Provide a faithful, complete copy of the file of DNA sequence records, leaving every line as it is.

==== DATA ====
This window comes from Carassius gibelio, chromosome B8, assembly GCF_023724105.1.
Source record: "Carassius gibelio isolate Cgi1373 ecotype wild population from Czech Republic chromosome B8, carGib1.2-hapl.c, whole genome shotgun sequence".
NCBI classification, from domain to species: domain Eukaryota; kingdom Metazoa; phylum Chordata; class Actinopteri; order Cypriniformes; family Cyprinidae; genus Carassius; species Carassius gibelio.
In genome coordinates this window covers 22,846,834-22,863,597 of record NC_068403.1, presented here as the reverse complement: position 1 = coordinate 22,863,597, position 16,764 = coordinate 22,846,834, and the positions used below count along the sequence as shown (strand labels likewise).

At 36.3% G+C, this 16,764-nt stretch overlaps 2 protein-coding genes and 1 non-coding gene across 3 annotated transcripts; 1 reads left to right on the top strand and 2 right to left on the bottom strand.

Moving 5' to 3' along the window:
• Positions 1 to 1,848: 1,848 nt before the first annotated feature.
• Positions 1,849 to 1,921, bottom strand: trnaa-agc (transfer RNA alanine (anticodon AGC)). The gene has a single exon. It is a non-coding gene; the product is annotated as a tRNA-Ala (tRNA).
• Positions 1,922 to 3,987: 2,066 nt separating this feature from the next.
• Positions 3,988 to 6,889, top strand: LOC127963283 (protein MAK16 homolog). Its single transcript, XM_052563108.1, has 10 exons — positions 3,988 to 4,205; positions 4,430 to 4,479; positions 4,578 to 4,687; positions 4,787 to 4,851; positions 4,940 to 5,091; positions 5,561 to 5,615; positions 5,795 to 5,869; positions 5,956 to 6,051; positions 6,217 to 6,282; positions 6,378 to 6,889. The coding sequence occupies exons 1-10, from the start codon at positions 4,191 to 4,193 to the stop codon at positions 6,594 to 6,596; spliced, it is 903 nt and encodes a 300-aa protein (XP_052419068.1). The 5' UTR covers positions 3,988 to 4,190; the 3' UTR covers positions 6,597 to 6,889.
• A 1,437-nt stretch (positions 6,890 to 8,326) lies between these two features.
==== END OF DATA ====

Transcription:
This window comes from Carassius gibelio, chromosome B8, assembly GCF_023724105.1.
Source record: "Carassius gibelio isolate Cgi1373 ecotype wild population from Czech Republic chromosome B8, carGib1.2-hapl.c, whole genome shotgun sequence".
NCBI classification, from domain to species: domain Eukaryota; kingdom Metazoa; phylum Chordata; class Actinopteri; order Cypriniformes; family Cyprinidae; genus Carassius; species Carassius gibelio.
In genome coordinates this window covers 22,846,834-22,863,597 of record NC_068403.1, presented here as the reverse complement: position 1 = coordinate 22,863,597, position 16,764 = coordinate 22,846,834, and the positions used below count along the sequence as shown (strand labels likewise).

At 36.3% G+C, this 16,764-nt stretch overlaps 2 protein-coding genes and 1 non-coding gene across 3 annotated transcripts; 1 reads left to right on the top strand and 2 right to left on the bottom strand.

Moving 5' to 3' along the window:
• Positions 1 to 1,848: 1,848 nt before the first annotated feature.
• Positions 1,849 to 1,921, bottom strand: trnaa-agc (transfer RNA alanine (anticodon AGC)). The gene has a single exon. It is a non-coding gene; the product is annotated as a tRNA-Ala (tRNA).
• Positions 1,922 to 3,987: 2,066 nt separating this feature from the next.
• Positions 3,988 to 6,889, top strand: LOC127963283 (protein MAK16 homolog). Its single transcript, XM_052563108.1, has 10 exons — positions 3,988 to 4,205; positions 4,430 to 4,479; positions 4,578 to 4,687; positions 4,787 to 4,851; positions 4,940 to 5,091; positions 5,561 to 5,615; positions 5,795 to 5,869; positions 5,956 to 6,051; positions 6,217 to 6,282; positions 6,378 to 6,889. The coding sequence occupies exons 1-10, from the start codon at positions 4,191 to 4,193 to the stop codon at positions 6,594 to 6,596; spliced, it is 903 nt and encodes a 300-aa protein (XP_052419068.1). The 5' UTR covers positions 3,988 to 4,190; the 3' UTR covers positions 6,597 to 6,889.
• A 1,437-nt stretch (positions 6,890 to 8,326) lies between these two features.